Annual Pilgrimage at Tunisia Begins with Tight Security
Pilgrims arrived on Friday at Tunisia's Ghriba synagogue, the oldest in Africa, expressing hope that this year would mark a turning point for the ritual despite a rise in Islamist unrest since the 2011 revolution.
The three-day pilgrimage is taking place amid tight security, with reinforcements deployed around Djerba, the Mediterranean resort island that houses the synagogue, the AFP news agency reported.
More than a dozen army trucks were stationed at Ghriba itself, where an Al-Qaeda attack in 2002 killed 21 people, with police checkpoints set up around the nearby Jewish neighborhoods and on the road linking the airport to the tourist zone, the report said.
Organizers hope to welcome at least 1,000 pilgrims on Sunday, including some 500 foreigners, among them several dozen Israelis, as well as members of Tunisia's diminished Jewish community. In the past, thousands would flock to the synagogue for the annual Lag Ba’Omer pilgrimage.
On Friday, a small crowd gathered inside the 2,500-year-old synagogue saying prayers, lighting candles and singing, reported AFP.
The anticipated number of pilgrims is still far below the 8,000 that came before the 2002 attack, and even the 3,000 that had returned prior to the revolution that toppled former strongman Zine El Abidine Ben Ali in January 2011.
The event was cancelled that year with the country on edge after the mass uprisings, but it resumed discreetly in 2012 and no incidents were reported.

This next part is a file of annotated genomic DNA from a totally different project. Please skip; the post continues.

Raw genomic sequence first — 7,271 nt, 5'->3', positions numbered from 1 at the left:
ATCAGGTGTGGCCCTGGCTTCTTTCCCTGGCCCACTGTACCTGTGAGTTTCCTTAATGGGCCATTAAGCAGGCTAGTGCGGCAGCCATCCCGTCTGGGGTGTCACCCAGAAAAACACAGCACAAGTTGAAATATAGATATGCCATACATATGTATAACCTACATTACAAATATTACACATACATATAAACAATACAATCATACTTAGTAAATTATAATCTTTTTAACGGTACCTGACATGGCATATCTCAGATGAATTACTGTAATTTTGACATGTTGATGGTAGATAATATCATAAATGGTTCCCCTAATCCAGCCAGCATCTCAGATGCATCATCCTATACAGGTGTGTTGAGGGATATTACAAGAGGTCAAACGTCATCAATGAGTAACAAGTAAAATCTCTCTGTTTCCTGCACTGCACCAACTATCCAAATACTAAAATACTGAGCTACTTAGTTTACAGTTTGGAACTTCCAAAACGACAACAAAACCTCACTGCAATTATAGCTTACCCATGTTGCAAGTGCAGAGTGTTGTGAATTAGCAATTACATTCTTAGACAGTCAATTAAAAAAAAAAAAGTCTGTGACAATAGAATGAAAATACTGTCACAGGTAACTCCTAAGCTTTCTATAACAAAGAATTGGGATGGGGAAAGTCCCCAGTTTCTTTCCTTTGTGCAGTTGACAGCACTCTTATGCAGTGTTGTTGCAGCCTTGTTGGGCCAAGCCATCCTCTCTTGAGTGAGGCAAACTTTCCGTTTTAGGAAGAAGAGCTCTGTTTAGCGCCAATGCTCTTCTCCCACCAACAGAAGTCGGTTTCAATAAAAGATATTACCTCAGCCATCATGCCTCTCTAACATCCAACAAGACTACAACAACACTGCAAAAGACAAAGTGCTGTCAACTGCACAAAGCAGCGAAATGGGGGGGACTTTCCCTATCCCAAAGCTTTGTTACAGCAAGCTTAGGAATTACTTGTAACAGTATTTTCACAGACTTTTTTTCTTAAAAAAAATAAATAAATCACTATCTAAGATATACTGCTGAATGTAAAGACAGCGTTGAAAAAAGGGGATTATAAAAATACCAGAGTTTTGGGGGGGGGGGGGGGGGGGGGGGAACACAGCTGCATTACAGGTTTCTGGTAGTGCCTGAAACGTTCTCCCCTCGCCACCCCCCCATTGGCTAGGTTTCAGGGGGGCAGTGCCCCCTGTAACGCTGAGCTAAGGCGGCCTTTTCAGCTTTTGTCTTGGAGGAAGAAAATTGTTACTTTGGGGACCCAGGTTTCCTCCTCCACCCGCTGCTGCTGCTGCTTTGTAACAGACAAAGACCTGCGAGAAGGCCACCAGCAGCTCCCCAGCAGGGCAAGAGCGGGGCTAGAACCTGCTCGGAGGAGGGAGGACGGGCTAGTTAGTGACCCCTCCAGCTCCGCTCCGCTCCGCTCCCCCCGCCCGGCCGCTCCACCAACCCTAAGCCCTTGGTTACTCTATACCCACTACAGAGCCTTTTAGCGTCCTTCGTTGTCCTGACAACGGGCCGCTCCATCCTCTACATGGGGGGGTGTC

Kamel Essid, an adviser at the religious affairs ministry, said he had come "to show our Jewish brothers that we respect all religions." The Muslim official added that it was the government's "duty" to make every effort to ensure the gathering's success.
Friza Haddad, a Tunisian singer and familiar voice at the annual Ghriba ceremonies, said he wanted to believe there was a future for the pilgrimage, on an island where Jews and Muslims have coexisted harmoniously.
"Here there is no problem, we live as a community. There are Jews here, and Muslims there,” he told AFP. “But it's only on Djerba that things are like that. In the last two years there have been problems elsewhere" in Tunisia,.
The once-banned Islamist Ennahda party received 89 out of 217 seats, more than triple the seats won by any other party, in Tunisia’s first democratic election after the revolution. It subsequently said that Islamic law will not be enshrined in the country's new Constitution.
Tunisia’s president, Moncef Marzouki, has called on the country’s Jewish population to return to his country, saying Tunisia’s Jews are full-fledged citizens and those who had left the country were welcome to return.
But while the organizers of the annual pilgrimage express confidence in the security arrangements at Djerba, other groups have raised concerns over an apparent rise in anti-Semitic language, accusing the authorities of not taking the problem seriously.
(Arutz Sheva’s North American Desk is keeping you updated until the start of Shabbat in New York. The time posted automatically on all Arutz Sheva articles, however, is Israeli time.)